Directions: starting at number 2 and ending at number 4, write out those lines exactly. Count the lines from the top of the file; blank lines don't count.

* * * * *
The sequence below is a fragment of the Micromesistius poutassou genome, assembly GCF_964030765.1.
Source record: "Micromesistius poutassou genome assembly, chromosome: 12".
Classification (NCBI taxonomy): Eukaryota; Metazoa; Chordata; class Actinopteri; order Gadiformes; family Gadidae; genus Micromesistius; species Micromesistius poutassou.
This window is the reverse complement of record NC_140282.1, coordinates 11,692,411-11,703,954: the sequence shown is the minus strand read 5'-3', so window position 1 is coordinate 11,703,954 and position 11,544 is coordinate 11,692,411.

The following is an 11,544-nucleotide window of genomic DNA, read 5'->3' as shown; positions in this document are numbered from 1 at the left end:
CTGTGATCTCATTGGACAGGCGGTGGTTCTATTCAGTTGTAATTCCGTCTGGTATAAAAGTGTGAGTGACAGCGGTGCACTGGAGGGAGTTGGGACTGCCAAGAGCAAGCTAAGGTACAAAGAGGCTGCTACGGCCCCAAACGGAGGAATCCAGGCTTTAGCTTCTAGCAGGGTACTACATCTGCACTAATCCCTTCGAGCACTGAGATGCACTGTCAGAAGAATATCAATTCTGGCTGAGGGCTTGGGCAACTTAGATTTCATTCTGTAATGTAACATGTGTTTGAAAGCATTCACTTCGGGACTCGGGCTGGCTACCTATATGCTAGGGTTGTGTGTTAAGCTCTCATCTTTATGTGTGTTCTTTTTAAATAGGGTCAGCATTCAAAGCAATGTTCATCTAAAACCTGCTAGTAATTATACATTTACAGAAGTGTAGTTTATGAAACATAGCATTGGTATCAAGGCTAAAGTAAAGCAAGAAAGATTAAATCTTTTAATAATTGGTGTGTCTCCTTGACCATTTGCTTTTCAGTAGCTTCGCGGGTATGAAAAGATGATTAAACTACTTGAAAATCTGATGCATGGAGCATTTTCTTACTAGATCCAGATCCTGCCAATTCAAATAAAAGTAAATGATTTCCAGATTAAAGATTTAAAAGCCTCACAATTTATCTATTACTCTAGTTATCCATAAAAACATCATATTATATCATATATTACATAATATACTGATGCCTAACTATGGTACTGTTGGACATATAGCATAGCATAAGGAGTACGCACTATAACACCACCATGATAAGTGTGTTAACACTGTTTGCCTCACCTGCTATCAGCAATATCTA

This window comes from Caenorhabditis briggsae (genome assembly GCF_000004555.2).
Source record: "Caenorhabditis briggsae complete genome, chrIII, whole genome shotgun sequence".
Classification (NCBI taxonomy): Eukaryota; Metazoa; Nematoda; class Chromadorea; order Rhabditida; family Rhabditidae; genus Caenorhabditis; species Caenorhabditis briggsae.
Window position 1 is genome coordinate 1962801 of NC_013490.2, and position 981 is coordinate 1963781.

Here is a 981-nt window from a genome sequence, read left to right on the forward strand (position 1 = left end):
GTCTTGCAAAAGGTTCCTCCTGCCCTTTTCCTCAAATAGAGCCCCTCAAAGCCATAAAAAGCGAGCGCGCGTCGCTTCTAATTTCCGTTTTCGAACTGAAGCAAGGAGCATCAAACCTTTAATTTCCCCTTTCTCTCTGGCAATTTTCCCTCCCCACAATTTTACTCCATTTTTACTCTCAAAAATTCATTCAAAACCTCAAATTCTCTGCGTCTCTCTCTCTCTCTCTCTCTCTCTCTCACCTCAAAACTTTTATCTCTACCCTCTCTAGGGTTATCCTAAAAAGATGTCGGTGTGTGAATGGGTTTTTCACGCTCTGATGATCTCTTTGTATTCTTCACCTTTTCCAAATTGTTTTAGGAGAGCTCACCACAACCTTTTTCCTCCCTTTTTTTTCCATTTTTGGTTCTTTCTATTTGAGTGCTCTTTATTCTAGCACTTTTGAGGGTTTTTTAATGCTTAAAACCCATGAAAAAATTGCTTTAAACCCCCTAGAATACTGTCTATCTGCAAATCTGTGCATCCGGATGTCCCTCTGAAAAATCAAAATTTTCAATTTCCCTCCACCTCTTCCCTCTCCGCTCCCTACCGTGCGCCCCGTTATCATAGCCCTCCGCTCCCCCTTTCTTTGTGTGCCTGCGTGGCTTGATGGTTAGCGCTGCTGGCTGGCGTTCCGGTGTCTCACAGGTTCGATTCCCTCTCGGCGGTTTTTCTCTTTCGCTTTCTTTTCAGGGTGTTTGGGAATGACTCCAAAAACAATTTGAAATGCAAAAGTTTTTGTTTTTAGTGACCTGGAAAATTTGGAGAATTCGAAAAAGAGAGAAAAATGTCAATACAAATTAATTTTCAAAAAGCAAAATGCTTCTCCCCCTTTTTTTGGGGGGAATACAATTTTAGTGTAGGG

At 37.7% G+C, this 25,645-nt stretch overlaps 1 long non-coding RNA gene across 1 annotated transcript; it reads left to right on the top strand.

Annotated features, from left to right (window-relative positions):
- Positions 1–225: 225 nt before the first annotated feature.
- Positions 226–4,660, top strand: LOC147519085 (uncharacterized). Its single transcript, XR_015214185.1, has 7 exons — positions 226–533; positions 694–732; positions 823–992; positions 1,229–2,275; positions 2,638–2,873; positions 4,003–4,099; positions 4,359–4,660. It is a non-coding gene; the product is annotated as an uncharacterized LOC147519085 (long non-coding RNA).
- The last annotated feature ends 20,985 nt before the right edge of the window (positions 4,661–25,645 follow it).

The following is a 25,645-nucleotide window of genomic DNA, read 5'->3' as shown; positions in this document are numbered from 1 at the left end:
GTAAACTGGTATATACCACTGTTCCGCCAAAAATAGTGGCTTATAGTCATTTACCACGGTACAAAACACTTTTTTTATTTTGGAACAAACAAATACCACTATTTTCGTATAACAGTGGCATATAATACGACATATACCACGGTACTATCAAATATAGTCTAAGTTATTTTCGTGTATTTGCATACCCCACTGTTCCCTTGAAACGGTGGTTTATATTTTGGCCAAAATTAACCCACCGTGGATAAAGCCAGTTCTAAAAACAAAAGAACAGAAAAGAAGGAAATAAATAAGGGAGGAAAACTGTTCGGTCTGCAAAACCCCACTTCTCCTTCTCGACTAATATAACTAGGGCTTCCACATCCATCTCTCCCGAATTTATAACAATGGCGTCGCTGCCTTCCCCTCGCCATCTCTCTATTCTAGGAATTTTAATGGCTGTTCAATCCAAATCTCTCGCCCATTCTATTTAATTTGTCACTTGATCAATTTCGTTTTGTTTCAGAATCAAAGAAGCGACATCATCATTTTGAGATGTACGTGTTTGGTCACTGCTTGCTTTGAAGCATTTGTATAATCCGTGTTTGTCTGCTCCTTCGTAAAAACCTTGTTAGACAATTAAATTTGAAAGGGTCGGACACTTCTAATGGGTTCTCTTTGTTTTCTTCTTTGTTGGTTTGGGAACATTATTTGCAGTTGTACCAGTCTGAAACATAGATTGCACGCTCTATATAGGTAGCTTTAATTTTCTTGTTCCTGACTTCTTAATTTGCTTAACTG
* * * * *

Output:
Source record: "Micromesistius poutassou genome assembly, chromosome: 12".
Classification (NCBI taxonomy): Eukaryota; Metazoa; Chordata; class Actinopteri; order Gadiformes; family Gadidae; genus Micromesistius; species Micromesistius poutassou.
This window is the reverse complement of record NC_140282.1, coordinates 11,692,411-11,703,954: the sequence shown is the minus strand read 5'-3', so window position 1 is coordinate 11,703,954 and position 11,544 is coordinate 11,692,411.